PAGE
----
I tested that with an emulator and it appears that the Oric basic (coded Microsoft) accepts lines from 0 to 63999
Trying to create a line number 64000 (hex 0xFA00) results in a syntax error.
The Oric Atmos manual confirms this on page 15:
The line number may be any integer (whole number) up to 63999
Some comments in the Oric disassembled rom seem to ...
I have actually looked into this in some depth. All major variations of BASIC that I can find source for store the line number as an int.
This includes even Tiny BASIC, which used a single unsigned byte, as one could not type a program with 255 lines into their target machines (4k total memory) anyway. All others that I have looked at - Altair, MS 6502, ...
BBC BASIC V, as used on the Acorn Archimedes, had a maximum line number of 65279 according to Matt Godbolt's analysis of the tokenised file format.
Each line is stored as a sequence of bytes:
0x0d [line num hi] [line num lo] [line len] [data...]
The line number
is as you’d expect — the line number — with one exception. The maximum
line number is ...
According to Z BASIC Interactive BASIC Compiler [170 page, 2MB PDF] (or this 772 page, 32MB version, from which quotes below are taken), the Z BASIC Interpreter (which seemed to be available for MS-DOS, APPLE, Macintosh, CP/M and TRS-80 Models 1,3 and 4), has a maximum line number of 65,534 (and the minimum is 0):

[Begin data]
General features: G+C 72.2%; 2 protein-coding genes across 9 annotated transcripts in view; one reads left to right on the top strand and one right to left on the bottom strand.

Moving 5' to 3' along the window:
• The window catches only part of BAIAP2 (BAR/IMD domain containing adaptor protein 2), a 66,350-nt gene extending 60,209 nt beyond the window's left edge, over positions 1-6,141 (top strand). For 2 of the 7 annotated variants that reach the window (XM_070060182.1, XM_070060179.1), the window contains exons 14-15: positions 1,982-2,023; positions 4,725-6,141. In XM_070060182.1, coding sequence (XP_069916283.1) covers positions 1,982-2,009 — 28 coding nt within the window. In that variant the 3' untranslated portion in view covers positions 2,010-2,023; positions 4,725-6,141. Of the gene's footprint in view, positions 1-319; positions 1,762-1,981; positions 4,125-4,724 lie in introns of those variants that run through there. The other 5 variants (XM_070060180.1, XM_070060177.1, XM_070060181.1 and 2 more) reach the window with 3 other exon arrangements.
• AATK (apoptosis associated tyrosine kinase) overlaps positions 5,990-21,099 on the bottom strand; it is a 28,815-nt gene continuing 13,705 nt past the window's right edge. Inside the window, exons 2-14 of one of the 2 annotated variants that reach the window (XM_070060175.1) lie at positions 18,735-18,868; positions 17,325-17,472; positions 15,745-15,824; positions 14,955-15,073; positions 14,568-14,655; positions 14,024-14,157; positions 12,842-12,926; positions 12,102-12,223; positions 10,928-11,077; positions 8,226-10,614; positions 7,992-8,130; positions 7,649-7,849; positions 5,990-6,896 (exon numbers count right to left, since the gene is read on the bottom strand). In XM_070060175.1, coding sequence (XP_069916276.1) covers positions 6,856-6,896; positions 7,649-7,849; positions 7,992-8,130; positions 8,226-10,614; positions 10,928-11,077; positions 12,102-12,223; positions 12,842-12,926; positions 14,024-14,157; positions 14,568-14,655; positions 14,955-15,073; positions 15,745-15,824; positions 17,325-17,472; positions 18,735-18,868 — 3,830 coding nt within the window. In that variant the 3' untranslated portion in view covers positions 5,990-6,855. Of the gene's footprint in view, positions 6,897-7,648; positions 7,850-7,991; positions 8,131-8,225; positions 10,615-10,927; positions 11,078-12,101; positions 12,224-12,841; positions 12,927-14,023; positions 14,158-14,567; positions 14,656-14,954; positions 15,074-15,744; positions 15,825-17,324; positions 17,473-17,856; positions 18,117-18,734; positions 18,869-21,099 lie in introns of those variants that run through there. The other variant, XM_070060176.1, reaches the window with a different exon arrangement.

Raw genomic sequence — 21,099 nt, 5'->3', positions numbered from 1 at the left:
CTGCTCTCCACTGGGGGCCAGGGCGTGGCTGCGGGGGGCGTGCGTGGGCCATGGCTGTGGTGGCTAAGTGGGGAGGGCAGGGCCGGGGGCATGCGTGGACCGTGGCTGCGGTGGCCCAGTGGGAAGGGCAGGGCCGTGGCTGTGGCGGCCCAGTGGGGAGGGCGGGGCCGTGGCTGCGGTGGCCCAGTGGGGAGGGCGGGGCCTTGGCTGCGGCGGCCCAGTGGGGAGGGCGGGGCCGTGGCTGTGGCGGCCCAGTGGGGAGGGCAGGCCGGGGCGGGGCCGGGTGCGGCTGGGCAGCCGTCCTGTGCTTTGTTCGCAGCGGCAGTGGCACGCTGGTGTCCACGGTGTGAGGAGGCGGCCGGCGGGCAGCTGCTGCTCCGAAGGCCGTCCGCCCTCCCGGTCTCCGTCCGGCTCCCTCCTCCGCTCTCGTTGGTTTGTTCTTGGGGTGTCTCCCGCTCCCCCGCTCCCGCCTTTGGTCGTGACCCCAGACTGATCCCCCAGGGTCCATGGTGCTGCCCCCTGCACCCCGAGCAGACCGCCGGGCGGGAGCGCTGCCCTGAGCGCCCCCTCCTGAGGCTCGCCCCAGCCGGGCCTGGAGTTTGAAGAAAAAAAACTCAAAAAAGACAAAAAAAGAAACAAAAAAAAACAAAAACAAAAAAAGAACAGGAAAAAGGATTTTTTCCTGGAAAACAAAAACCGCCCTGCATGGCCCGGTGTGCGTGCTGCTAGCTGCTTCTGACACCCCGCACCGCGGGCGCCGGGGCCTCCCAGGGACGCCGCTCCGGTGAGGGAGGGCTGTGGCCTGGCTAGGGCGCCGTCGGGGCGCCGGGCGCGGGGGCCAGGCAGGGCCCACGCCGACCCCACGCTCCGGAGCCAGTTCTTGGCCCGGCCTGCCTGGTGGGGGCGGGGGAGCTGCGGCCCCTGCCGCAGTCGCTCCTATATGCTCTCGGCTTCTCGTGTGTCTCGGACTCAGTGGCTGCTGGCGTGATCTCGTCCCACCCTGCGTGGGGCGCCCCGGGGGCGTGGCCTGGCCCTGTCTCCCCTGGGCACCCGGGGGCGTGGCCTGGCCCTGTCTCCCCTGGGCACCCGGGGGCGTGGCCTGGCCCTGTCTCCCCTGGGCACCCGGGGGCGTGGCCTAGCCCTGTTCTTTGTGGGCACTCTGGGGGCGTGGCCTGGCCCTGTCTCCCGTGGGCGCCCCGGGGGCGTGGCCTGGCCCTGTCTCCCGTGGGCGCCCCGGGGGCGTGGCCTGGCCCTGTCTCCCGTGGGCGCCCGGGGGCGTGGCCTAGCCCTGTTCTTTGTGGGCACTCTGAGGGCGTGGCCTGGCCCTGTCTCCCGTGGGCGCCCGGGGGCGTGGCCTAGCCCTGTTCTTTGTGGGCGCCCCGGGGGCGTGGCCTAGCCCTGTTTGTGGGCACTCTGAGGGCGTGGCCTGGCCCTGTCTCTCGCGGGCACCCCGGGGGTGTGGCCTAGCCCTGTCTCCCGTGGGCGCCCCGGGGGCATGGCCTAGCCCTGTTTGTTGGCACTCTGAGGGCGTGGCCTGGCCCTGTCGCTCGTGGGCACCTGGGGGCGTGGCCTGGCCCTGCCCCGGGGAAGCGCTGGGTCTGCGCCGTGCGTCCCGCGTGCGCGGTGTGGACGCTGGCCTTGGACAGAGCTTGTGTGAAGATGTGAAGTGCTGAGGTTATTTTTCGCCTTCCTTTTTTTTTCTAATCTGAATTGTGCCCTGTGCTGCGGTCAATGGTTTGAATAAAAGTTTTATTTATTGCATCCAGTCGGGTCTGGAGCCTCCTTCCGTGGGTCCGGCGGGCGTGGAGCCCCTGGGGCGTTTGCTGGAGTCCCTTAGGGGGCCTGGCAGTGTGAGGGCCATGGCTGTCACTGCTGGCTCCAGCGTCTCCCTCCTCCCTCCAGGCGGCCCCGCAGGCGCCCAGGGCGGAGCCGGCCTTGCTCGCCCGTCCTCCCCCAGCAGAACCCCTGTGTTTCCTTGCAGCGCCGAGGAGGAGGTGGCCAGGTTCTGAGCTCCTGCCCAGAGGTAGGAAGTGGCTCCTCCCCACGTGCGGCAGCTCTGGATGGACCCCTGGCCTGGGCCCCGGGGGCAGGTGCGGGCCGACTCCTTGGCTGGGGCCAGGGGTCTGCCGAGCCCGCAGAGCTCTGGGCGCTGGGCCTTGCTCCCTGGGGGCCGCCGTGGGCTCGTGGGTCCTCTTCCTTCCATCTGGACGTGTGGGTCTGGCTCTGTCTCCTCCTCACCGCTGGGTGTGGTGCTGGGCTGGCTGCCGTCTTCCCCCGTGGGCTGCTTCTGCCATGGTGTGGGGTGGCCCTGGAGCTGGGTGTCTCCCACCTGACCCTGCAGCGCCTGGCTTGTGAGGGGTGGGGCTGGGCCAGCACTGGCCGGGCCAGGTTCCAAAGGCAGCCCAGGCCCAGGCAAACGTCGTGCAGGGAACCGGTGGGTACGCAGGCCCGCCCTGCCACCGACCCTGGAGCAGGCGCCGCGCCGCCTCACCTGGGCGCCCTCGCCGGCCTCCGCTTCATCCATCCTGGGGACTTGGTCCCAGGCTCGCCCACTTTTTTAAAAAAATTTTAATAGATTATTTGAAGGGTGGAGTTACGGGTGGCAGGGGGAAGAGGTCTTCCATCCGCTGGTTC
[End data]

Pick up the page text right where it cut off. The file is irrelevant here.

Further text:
The Standard Line Editor requires each ...
On the original Dartmouth Time-Sharing BASIC (circa 1964), the maximum line number was 99999.
Dartmouth Time-Sharing ran on a hybrid Datanet-30 / GE 235 system. The Datanet-30 could communicate with up to 128 terminals at once, and handled the I/O. The GE 235 was better at computation and was responsible for executing the BASIC programs.
99999+1 was the ...
With so many different implementations of BASIC a comprehensive answer is difficult. So here's the limits for TRS-80 Model I and III BASIC (written by Microsoft).
Line numbers are stored as a two byte word but the largest allowed by the input routines is 65529. Primarily because this is an easier limit to test rather than checking for overflow. The line ...
The answer is pretty straightforward:
65535 is for BASICs, which can handle number lines as an unsigned integer (2 bytes wide)
BASICs, which handles two-byte integers as "signed", usually have the line number limit 32767 (highest positive number). Those BASICs often have the "negative addresses" for POKEs and PEEKs, i.e. "POKE -1247,10" etc.
Sinclair ZX ...
I have a full collection of 1978 and 1979 PCW magazines.
The Benchmark Tests are documented in Vol. 1 No. 1 under the article "Direct Addressing: Where to get your Personal computer". The November issue is simply a report of showing the results of benchmark times that were submitted from contributors that ran the programs listed in issue 1.
The following ...
MERGE and the Cassette Buffer File/Tape Buffer
Many or most versions of BASIC on these machines would have had a "Cassette Buffer File/Tape Buffer", and many would also have had a command like MERGE .
. . .So maybe the commands OPEN "CAS: PROGRAM" FOR OUTPUT AS #1 and PRINT #1,"10 PRINT 1"or one of the Save to Cassette commands could write a program ...